I watched her go. She was wearing high heels and a pleated Pendleton skirt and her burnished hair hung down over her shoulders. It was just before the coming of complete night. I watched her step down from the curb and get into the Buick that seemed too big for her. Watched her light a cigarette while the car idled, her hand shaking. The tip of the cigarette glowed when she inhaled. I wondered if she was still crying. She'd told me her mother wanted her to date someone respectable. Someone Italian. Someone Catholic. A nice boy, like Frankie Sinatra. Or Vic Damone. Someone she could have bambinos with. I hated crooners. Pier's voice had been carried away by the wind as we stood on the porch in front of my apartment. The sky over the Hollywood Hills was red, but there were always fires during the summer. Pier had said, “I hate my mother, but I can't disobey her. It's the way I was raised, Jimmy. Things are different in Italy. You have to understand.” We were living in the freest place on earth, but we might as well have been in the Old Country. I waited for her to wave, but she didn't look back as she drove away beneath the burning sky.

James Dean: The Old Country — Arthur Winfield Knight

Not True at All, 1919 — Kit Knight I'm 90 and not the least bit silly. The fool was right when he wrote that Lincoln as a young lawyer rented a room in our house. Of course Abe knew my sister; he knew me, our dad, the neighbors, and he knew Ann's fiance. And everyone mourned when Ann died. But, there was no romance —ever—between Abe and my sister. I remember Abe calling steps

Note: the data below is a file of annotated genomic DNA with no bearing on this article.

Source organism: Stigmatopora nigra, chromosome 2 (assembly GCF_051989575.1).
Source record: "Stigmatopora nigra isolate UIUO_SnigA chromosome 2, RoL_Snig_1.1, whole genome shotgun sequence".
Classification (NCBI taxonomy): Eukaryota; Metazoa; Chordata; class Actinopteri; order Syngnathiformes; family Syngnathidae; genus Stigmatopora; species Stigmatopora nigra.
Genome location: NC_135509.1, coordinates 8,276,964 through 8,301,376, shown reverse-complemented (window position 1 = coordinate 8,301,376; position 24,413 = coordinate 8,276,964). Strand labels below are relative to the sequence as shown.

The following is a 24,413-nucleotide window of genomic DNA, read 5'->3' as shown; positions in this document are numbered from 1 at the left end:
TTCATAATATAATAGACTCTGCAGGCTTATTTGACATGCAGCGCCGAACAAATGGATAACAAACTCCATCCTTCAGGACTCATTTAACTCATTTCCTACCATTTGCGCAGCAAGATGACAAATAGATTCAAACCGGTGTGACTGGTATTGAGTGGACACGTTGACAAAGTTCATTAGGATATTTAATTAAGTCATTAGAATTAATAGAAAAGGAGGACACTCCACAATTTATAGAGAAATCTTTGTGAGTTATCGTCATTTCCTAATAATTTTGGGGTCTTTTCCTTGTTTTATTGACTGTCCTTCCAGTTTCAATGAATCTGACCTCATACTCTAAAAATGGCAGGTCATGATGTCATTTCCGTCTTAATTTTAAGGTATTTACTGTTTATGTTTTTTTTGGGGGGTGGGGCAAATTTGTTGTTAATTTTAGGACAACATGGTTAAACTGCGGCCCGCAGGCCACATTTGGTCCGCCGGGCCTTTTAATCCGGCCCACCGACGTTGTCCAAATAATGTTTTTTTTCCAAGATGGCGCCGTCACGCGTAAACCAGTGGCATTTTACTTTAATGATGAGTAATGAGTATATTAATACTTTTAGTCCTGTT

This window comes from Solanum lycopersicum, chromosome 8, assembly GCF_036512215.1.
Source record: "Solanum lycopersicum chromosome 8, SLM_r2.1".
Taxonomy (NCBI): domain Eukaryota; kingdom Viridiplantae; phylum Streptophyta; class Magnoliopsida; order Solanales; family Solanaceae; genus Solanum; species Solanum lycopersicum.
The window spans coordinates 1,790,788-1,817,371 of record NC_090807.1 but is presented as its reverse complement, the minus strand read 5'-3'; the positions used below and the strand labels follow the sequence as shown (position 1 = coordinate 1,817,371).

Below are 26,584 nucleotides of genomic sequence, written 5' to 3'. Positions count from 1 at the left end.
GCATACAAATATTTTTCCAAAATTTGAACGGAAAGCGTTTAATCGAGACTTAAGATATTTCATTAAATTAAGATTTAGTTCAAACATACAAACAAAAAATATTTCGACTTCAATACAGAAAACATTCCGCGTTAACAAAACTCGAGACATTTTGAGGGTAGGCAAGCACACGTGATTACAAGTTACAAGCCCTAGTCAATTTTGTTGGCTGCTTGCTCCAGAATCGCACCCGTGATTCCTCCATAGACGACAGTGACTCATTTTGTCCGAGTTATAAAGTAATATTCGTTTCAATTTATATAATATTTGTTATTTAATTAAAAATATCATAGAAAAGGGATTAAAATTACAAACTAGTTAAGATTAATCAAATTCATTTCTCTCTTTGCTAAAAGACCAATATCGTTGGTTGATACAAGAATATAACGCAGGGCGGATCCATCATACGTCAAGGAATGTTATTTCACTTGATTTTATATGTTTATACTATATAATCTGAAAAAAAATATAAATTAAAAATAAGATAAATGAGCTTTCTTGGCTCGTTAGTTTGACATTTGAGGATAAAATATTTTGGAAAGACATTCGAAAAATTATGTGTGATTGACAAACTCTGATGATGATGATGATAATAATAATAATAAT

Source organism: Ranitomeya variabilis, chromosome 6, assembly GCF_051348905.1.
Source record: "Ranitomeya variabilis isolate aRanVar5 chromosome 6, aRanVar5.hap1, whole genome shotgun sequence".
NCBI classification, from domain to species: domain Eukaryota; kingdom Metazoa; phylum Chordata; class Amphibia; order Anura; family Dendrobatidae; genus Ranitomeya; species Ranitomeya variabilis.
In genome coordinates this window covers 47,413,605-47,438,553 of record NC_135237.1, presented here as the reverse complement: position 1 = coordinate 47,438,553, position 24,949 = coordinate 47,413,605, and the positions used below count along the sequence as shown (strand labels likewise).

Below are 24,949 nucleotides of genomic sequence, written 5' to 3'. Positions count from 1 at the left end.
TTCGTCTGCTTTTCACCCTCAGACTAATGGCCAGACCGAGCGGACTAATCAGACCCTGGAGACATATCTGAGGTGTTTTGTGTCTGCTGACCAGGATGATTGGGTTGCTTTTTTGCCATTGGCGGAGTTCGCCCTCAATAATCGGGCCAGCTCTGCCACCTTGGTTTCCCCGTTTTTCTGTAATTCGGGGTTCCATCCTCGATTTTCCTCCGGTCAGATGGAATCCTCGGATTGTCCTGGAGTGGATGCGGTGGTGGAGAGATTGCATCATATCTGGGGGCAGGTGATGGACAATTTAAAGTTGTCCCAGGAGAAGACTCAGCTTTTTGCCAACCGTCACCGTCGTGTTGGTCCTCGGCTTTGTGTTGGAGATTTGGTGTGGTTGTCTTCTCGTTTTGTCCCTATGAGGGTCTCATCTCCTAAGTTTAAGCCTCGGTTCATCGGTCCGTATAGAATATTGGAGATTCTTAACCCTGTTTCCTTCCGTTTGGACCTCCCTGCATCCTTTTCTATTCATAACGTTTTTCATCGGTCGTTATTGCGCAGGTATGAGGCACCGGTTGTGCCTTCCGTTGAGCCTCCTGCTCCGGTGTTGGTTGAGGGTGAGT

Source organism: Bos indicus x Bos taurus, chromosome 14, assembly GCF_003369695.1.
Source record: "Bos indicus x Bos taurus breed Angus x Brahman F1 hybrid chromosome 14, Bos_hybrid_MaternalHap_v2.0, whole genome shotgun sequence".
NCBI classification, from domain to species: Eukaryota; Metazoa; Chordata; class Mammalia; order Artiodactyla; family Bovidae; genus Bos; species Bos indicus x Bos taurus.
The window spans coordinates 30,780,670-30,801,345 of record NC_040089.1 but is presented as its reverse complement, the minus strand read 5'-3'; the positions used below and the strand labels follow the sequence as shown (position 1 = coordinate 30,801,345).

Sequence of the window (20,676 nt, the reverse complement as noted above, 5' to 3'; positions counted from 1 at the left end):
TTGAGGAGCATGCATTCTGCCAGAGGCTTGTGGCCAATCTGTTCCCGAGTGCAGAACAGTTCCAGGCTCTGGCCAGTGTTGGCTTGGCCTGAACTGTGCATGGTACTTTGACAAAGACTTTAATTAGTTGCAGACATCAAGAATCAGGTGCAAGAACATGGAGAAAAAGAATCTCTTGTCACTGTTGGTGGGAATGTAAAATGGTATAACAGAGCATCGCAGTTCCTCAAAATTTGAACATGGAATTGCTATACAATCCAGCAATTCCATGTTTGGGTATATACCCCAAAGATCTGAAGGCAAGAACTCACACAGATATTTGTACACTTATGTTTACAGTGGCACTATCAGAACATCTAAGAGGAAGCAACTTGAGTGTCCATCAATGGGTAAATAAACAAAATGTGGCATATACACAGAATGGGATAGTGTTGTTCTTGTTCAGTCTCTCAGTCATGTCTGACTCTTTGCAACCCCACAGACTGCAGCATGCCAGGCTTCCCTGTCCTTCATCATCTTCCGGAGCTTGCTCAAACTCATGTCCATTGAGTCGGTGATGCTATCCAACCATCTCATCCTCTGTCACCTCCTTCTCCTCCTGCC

for a barn dance. “Now swing your pardner, skin the coon and turn him wrong side out!” And he never even danced with Ann. Years passed; he was elected President. Steadily, Lincoln led this country through four of the worst years in history; over 600,000 men died in The Civil War. They wore blue and gray and blood. Lincoln was shot in 1865 and several books


were rushed into print defining the leader who said, "I shall do nothing in malice; what I deal with is too vast for malice." Lincoln's old law partner was the fool who insisted Lincoln had been in love with Ann and remained heart broken. The fool told the world Lincoln's mournful face was because of my sister's death. It's not true. It's not true at all.

Woman in Long Dress — Albert Huffstickler I imagine my head the warmth beneath her skirt, the briney sweetness of her smell.

First published in Twisted Savage, issues 3&4 Tampa FL 1996 23

The Passing of Our Days — Albert Huffstickler The day Jack, my younger brother, came to tell me he was leaving I was living on Singer Island in Florida in a motel room writing a dirty book. At the time I was still hoping that something would happen with JoAnn but it never did. I was drawing a lot then too. My mother lived across the peninsular in Ft. Myers. Jack, who lived in Alabama, had had a cerebral hemorrhage and was lying in the hospital while the doctors decided whether to risk an operation or not.